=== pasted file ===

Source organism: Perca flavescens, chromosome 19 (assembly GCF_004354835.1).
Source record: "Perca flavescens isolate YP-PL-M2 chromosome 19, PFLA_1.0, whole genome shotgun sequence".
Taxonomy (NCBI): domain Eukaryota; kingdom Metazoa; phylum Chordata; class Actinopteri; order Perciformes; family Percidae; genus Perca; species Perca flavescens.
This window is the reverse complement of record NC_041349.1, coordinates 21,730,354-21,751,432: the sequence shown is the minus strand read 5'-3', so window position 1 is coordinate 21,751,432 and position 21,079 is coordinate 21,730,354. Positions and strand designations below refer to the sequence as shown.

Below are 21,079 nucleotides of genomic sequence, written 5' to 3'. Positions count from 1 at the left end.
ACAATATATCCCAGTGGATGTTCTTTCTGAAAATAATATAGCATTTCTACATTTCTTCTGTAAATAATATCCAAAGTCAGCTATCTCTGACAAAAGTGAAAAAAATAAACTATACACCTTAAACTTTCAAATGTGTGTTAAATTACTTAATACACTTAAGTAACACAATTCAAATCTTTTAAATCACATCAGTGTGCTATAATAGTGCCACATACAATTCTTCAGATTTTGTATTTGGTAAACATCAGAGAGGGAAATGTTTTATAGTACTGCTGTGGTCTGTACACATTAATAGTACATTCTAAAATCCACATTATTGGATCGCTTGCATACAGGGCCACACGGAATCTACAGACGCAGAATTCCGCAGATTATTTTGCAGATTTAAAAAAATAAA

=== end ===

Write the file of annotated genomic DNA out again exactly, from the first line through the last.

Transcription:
Source organism: Perca flavescens, chromosome 19 (assembly GCF_004354835.1).
Source record: "Perca flavescens isolate YP-PL-M2 chromosome 19, PFLA_1.0, whole genome shotgun sequence".
Taxonomy (NCBI): domain Eukaryota; kingdom Metazoa; phylum Chordata; class Actinopteri; order Perciformes; family Percidae; genus Perca; species Perca flavescens.
This window is the reverse complement of record NC_041349.1, coordinates 21,730,354-21,751,432: the sequence shown is the minus strand read 5'-3', so window position 1 is coordinate 21,751,432 and position 21,079 is coordinate 21,730,354. Positions and strand designations below refer to the sequence as shown.

Below are 21,079 nucleotides of genomic sequence, written 5' to 3'. Positions count from 1 at the left end.
ACAATATATCCCAGTGGATGTTCTTTCTGAAAATAATATAGCATTTCTACATTTCTTCTGTAAATAATATCCAAAGTCAGCTATCTCTGACAAAAGTGAAAAAAATAAACTATACACCTTAAACTTTCAAATGTGTGTTAAATTACTTAATACACTTAAGTAACACAATTCAAATCTTTTAAATCACATCAGTGTGCTATAATAGTGCCACATACAATTCTTCAGATTTTGTATTTGGTAAACATCAGAGAGGGAAATGTTTTATAGTACTGCTGTGGTCTGTACACATTAATAGTACATTCTAAAATCCACATTATTGGATCGCTTGCATACAGGGCCACACGGAATCTACAGACGCAGAATTCCGCAGATTATTTTGCAGATTTAAAAAAATAAA